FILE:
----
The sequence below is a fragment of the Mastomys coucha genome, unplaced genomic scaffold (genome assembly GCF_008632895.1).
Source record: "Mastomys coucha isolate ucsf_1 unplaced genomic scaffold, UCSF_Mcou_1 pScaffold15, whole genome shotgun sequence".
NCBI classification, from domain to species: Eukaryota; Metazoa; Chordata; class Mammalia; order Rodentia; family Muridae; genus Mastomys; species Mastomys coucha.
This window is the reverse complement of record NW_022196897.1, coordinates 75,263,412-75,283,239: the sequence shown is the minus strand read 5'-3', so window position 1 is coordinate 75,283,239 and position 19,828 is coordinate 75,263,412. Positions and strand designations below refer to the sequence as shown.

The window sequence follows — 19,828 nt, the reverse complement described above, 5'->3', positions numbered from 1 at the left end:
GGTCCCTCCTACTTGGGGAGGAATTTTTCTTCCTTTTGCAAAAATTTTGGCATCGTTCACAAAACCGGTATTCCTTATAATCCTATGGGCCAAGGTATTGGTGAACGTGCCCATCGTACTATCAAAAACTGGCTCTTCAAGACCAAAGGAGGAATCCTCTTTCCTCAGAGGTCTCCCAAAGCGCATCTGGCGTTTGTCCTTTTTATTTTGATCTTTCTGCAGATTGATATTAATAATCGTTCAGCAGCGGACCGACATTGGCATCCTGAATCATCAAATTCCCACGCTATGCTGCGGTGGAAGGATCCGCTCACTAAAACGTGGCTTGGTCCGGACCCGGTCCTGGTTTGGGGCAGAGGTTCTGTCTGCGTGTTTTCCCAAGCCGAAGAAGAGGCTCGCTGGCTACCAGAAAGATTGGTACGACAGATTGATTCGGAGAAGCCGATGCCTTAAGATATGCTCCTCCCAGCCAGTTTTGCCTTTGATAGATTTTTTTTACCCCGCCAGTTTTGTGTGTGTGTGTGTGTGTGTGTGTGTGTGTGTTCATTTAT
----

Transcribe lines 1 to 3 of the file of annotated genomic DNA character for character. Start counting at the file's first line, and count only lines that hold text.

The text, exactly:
The sequence below is a fragment of the Mastomys coucha genome, unplaced genomic scaffold (genome assembly GCF_008632895.1).
Source record: "Mastomys coucha isolate ucsf_1 unplaced genomic scaffold, UCSF_Mcou_1 pScaffold15, whole genome shotgun sequence".
NCBI classification, from domain to species: Eukaryota; Metazoa; Chordata; class Mammalia; order Rodentia; family Muridae; genus Mastomys; species Mastomys coucha.